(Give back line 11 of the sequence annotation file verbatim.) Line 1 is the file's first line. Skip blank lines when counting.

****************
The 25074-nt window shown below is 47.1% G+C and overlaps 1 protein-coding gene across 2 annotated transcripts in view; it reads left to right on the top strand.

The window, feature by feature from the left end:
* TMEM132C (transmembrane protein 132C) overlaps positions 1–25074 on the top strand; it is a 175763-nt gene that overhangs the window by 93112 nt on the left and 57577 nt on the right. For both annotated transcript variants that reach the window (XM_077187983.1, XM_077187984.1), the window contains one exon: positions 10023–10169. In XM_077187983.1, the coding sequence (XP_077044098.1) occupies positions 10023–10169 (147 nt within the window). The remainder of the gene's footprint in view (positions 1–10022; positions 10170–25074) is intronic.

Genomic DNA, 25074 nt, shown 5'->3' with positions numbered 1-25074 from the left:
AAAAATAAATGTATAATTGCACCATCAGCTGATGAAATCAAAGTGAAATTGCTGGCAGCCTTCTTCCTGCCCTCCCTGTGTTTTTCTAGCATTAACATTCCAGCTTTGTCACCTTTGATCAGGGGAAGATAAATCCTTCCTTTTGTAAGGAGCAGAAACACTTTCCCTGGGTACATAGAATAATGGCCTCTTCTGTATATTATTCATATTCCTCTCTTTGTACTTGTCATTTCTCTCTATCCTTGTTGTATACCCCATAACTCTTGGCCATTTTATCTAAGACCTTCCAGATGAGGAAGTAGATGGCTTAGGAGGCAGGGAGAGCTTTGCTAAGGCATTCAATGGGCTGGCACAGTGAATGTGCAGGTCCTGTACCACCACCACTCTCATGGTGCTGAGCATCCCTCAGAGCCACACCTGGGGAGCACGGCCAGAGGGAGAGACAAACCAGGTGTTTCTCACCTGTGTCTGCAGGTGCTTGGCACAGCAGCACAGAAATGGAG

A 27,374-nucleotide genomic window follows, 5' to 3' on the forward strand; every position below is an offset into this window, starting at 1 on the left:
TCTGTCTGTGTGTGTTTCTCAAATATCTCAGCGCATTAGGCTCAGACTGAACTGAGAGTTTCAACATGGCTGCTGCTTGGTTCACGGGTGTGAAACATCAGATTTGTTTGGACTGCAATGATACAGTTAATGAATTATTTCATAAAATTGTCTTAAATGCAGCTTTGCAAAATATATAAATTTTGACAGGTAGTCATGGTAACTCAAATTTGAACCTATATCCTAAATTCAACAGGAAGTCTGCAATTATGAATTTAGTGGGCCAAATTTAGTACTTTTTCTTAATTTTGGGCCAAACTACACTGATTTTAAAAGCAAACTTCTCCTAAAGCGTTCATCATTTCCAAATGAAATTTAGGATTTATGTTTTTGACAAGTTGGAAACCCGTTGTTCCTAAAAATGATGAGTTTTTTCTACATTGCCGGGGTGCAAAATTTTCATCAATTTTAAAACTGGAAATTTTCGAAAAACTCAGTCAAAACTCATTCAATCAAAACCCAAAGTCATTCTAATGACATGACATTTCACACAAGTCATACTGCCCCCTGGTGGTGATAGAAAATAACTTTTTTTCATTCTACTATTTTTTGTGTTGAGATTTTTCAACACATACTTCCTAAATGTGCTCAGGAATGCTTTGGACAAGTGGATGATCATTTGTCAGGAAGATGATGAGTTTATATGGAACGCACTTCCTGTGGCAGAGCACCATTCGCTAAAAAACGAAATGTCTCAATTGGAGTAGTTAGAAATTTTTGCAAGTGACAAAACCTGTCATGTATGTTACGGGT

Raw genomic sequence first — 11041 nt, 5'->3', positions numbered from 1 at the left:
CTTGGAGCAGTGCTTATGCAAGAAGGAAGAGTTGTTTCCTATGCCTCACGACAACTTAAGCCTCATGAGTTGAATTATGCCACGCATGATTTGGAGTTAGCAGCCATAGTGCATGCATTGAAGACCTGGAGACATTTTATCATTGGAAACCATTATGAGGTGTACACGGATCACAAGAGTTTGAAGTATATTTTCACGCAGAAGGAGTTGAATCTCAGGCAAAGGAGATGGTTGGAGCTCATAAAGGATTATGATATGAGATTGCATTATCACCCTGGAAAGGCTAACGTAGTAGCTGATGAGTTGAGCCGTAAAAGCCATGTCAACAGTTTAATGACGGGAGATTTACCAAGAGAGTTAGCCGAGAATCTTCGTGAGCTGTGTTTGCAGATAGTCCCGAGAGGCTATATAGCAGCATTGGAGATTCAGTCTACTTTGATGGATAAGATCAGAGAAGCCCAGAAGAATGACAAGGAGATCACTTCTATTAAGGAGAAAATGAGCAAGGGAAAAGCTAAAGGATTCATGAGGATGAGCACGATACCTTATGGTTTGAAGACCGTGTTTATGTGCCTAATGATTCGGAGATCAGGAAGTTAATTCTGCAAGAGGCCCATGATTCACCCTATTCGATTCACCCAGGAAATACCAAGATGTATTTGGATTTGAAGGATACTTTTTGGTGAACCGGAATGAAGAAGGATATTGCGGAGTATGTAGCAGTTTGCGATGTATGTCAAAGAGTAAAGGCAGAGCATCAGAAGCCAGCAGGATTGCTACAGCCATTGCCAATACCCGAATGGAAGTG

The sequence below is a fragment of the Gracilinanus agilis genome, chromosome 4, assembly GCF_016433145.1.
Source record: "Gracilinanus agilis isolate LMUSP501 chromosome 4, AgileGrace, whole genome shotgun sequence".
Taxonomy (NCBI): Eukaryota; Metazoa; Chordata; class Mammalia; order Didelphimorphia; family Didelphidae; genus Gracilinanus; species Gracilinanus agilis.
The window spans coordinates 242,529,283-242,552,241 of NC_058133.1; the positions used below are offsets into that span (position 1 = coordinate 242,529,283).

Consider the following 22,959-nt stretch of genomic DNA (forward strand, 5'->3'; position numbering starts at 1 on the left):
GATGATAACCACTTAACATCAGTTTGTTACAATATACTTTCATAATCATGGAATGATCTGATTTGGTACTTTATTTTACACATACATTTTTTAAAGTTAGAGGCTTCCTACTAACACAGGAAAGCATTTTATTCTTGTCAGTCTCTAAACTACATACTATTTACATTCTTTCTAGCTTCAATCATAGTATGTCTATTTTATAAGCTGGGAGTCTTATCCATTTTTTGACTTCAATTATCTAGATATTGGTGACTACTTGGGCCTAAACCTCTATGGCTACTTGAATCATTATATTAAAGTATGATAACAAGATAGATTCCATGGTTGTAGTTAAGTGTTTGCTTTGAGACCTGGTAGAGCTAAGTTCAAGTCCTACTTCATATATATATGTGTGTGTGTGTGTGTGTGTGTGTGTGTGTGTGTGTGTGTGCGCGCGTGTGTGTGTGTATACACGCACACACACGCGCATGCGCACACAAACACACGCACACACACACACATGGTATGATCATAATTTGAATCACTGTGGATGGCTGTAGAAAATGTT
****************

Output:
Source record: "Gracilinanus agilis isolate LMUSP501 chromosome 4, AgileGrace, whole genome shotgun sequence".